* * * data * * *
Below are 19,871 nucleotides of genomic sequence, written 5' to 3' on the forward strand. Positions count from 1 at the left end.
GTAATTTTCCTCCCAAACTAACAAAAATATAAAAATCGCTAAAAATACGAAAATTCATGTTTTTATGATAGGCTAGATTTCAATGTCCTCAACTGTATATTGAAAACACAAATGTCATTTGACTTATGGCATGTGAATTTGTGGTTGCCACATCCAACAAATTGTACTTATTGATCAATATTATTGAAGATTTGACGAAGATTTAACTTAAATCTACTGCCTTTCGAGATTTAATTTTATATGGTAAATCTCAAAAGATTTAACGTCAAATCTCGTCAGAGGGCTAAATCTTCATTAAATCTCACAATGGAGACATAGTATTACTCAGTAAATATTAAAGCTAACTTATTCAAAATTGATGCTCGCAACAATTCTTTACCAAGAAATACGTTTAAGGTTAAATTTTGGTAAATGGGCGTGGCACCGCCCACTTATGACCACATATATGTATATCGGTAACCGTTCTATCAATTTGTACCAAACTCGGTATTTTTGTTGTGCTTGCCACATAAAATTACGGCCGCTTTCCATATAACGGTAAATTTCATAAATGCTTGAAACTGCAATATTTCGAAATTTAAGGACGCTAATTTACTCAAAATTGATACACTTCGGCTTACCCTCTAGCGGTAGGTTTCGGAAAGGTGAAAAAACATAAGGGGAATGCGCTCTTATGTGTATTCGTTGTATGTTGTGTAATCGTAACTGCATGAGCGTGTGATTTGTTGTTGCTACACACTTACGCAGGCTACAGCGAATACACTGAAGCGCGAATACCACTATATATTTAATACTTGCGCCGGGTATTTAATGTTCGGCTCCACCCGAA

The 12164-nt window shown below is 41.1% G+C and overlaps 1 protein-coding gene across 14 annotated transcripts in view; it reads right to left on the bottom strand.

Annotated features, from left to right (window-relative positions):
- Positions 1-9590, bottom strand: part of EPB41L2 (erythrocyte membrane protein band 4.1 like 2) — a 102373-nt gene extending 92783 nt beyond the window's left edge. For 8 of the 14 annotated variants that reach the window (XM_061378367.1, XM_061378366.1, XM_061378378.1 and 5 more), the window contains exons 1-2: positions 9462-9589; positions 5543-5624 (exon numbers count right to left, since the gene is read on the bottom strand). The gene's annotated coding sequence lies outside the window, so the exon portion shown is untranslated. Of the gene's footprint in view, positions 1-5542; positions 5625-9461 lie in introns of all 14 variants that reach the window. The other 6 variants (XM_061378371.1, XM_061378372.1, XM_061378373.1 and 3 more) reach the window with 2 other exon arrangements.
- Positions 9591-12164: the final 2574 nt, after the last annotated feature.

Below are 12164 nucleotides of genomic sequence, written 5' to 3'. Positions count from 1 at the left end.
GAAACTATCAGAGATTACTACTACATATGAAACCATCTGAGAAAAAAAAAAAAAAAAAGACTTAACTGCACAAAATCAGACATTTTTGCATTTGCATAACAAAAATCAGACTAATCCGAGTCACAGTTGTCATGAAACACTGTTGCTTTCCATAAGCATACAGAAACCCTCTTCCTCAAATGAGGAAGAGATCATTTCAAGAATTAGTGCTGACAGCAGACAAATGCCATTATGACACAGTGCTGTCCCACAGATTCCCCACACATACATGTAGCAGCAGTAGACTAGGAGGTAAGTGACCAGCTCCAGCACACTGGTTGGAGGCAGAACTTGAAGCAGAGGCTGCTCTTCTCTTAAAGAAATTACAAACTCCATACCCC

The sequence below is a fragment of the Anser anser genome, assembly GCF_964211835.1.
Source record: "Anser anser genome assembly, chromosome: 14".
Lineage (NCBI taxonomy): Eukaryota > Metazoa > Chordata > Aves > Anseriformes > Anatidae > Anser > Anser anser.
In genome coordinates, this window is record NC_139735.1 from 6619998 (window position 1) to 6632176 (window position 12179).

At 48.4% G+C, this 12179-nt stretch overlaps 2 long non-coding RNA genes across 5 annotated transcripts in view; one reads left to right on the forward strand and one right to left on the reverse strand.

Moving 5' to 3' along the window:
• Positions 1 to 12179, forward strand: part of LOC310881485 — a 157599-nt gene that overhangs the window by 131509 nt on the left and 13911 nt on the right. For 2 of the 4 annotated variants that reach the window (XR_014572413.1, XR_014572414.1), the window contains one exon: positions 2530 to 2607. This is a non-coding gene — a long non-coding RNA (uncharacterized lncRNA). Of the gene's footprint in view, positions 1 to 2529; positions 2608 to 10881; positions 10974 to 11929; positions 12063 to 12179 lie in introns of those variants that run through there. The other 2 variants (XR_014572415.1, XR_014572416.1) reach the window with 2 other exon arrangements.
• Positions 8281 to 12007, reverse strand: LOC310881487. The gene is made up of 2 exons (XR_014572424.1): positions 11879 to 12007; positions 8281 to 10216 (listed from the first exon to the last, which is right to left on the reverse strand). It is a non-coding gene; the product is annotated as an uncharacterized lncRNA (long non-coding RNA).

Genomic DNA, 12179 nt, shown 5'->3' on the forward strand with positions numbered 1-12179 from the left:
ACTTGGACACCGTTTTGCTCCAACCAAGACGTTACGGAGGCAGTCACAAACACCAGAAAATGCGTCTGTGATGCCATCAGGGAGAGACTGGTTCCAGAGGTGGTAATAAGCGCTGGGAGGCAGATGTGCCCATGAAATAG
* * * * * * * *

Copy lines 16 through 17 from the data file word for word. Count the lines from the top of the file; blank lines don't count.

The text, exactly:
• Positions 8281 to 12007, reverse strand: LOC310881487. The gene is made up of 2 exons (XR_014572424.1): positions 11879 to 12007; positions 8281 to 10216 (listed from the first exon to the last, which is right to left on the reverse strand). It is a non-coding gene; the product is annotated as an uncharacterized lncRNA (long non-coding RNA).

Genomic DNA, 12179 nt, shown 5'->3' on the forward strand with positions numbered 1-12179 from the left: